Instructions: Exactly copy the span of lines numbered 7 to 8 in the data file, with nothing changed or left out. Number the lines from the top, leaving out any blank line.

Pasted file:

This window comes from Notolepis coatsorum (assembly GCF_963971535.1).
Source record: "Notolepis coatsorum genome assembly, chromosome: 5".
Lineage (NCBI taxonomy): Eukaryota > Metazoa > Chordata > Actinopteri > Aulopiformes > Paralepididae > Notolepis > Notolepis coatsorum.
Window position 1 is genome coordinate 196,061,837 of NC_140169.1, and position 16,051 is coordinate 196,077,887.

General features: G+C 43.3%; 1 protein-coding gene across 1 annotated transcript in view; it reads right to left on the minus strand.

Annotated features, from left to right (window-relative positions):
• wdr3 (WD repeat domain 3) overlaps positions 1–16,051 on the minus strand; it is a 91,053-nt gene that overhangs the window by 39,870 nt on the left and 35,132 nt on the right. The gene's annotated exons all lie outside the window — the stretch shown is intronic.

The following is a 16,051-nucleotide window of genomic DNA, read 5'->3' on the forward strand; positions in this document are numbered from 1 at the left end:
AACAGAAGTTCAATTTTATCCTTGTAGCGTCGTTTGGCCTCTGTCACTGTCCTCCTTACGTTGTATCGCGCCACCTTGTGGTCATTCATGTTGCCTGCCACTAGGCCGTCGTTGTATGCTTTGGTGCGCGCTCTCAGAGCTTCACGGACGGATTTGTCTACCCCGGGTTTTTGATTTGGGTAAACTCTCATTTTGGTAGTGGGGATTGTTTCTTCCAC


• wdr3 (WD repeat domain 3) overlaps positions 1–16,051 on the minus strand; it is a 91,053-nt gene that overhangs the window by 39,870 nt on the left and 35,132 nt on the right. The gene's annotated exons all lie outside the window — the stretch shown is intronic.

The following is a 16,051-nucleotide window of genomic DNA, read 5'->3' on the forward strand; positions in this document are numbered from 1 at the left end: